Now, Thomas will be attempting to stop one of the league’s prolific goal scorers.

“We’re both very competitive and we leave everything on the ice,” Thomas said. “I know it’s not going to be easy playing Marty St. Louis, so I have to be ready for that.”

The Lightning arrived in Boston Friday afternoon and held practice at TD Garden in preparation for Game 1 of this series on Saturday. Afterwards St. Louis discussed his relationship with Thomas:

Campbell on Lightning: Danger ahead

May, 11, 2011
5/11/11
7:55
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BOSTON -- Prior to being traded to the Bruins last June, forward Gregory Campbell had his fair share of playing time against the Tampa Bay Lightning, facing the in-state rival six times a season as a member of the Florida Panthers for five seasons. While the superstars Martin St. Louis, Vincent Lecavalier and Steven Stamkos are the same, the Tampa Bay squad that knocked off the Penguins and Capitals in the first two rounds and will play the Bruins in the Eastern Conference finals starting Saturday is vastly different.

“I think it’s a lot different,” Campbell said. “They have most of their top guys still there, but as far as the way they play, the way they’re coached, the system that they have, they’re such a talented team that when you talk about the Tampa Bay Lightning, it’s about how well they play defensively. I think it’s a credit to those guys how they’re buying into the system and what the new coaching staff there has instilled. It’s working for them.

"They’ve always been a team that can score and kill you on the scoreboard, but they’re built a lot more solid now from their goaltender out. Their defense is a lot stronger and I think they’ve made a turn for the better down there. They’re a really good team right now.”

One element of the Lightning and their game that has stayed true to form through the revamping of the lineup and the change in approach is alternate captain Martin St. Louis, who is a finalist for his second Hart Trophy after a stellar 98-point season. Campbell didn’t seem to be surprised at the season the 35-year-old had or that he is still instrumental in the Lightning attack.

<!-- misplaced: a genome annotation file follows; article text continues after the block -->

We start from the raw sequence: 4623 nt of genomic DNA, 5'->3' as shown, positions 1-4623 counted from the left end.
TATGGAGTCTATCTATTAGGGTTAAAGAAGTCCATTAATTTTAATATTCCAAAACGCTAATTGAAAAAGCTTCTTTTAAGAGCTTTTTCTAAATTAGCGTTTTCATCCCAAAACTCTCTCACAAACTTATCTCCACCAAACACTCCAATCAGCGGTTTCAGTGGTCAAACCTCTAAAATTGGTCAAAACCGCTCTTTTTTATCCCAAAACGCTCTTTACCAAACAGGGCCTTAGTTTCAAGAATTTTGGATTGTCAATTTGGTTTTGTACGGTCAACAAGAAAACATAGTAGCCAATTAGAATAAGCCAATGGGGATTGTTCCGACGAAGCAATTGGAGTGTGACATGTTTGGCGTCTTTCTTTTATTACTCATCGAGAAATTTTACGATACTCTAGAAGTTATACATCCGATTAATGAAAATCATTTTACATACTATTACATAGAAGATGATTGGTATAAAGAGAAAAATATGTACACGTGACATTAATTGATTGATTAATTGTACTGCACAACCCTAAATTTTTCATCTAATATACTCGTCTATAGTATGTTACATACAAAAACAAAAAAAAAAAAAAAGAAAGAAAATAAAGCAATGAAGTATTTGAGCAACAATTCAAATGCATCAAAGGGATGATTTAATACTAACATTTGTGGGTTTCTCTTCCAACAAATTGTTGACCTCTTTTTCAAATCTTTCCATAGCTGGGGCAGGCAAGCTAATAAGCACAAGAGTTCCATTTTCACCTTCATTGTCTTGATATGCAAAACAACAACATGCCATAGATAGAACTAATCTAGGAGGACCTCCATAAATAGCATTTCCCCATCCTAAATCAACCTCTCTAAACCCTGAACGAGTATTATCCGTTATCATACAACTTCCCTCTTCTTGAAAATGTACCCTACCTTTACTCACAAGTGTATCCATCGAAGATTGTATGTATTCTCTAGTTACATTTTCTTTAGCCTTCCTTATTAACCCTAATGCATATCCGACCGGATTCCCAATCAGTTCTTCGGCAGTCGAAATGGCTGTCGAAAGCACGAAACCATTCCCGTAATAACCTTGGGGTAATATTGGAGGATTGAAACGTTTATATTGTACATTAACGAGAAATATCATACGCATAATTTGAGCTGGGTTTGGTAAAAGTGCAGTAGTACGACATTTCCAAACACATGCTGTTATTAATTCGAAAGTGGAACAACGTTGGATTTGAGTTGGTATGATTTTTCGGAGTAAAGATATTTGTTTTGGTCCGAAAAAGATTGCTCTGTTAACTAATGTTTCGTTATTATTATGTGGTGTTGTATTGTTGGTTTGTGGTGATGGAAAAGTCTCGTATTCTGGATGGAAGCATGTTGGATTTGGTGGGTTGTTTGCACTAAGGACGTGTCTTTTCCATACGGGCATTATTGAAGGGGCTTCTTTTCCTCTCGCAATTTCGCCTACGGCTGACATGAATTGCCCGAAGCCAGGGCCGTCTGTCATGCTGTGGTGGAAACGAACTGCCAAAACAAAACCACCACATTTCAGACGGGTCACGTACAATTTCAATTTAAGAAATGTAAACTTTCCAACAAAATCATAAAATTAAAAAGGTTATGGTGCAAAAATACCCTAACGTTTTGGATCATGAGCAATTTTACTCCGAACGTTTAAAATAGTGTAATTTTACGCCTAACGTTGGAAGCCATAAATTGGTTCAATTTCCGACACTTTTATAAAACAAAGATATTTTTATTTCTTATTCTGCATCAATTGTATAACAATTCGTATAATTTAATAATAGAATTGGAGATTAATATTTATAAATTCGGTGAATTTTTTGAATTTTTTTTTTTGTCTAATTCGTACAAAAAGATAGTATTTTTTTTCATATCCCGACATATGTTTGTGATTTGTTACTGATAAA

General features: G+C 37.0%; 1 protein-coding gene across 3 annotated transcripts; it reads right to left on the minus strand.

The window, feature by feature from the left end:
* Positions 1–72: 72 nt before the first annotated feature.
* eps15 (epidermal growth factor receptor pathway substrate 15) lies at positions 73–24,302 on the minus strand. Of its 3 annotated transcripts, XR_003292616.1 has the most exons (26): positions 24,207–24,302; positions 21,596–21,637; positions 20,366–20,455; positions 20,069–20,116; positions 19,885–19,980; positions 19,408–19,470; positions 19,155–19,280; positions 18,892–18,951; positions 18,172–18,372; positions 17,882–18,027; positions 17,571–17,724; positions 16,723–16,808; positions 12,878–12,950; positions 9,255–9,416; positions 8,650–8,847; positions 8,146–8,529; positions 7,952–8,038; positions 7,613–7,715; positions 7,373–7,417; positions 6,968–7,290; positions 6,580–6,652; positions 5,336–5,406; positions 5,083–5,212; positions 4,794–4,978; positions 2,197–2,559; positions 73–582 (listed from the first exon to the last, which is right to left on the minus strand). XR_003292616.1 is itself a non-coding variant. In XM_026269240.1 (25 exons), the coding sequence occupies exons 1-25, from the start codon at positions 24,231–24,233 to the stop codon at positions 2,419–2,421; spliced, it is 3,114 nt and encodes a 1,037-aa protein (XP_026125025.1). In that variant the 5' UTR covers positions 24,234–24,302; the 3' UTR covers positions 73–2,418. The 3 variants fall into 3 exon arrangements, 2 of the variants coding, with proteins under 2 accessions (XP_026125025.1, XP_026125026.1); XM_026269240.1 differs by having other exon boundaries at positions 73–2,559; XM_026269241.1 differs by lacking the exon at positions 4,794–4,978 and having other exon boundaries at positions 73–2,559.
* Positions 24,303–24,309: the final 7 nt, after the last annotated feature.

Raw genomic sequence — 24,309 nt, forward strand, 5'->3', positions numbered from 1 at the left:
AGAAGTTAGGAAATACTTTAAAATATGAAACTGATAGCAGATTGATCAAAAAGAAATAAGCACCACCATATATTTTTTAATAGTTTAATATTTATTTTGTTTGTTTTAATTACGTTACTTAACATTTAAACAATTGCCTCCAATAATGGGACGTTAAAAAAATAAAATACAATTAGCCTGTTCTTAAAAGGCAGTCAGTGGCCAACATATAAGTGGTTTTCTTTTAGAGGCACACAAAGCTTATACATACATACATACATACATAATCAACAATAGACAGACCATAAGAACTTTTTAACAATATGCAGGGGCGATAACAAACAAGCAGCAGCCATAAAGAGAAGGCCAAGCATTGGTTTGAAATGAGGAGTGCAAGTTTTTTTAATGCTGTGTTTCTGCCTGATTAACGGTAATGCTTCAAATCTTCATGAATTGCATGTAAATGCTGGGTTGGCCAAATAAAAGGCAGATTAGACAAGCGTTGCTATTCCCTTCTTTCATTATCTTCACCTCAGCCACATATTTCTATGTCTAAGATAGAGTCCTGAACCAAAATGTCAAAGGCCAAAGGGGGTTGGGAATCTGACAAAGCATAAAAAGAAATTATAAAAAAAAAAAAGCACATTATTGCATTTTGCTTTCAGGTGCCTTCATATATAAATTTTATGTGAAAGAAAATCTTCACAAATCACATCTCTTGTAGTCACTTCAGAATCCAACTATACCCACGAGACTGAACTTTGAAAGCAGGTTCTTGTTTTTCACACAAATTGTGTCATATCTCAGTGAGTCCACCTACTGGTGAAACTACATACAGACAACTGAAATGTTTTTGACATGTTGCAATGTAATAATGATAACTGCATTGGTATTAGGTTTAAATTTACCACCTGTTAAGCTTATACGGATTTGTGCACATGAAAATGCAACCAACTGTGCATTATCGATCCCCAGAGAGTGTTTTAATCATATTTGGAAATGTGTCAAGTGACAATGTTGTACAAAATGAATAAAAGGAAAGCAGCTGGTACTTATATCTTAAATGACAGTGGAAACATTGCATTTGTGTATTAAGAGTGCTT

“He’s a guy that I was always impressed with when I played against him,” Campbell said. “He makes that team go to be honest with you. He’s extremely shifty and good with the puck. You can tell he’s a leader for that team. Playing against him as many times as I have, he’s always been a guy I’ve been impressed with.”

With St. Louis, Lecavalier and Stamkos, the Lightning have the third-best power play in the playoffs, and Campbell knows from experience the challenge that he and the Bruins' penalty-kill units will have on their hands in the Eastern Conference finals.

“They have their top guys there and their top guys are some of the top players in the league,” Campbell said. “So when you have that combination, it’s obviously going to work. They always had a power play that was, not to say it wasn’t structured, but their parts, they move in and out, and it’s tough to defend that when you have St. Louis sometimes playing on the point and then he’s down low. To have a game plan [to defend] is a little bit tougher than most.

"They have a lot of weapons too. They have the one-timer from Stamkos, and if you take that away, which most teams do now especially after that 50-goal season he had, they’ll just move it over to Lecavalier for his one-timer. So it’s tough being down a man and having to cover all those dangerous guys.”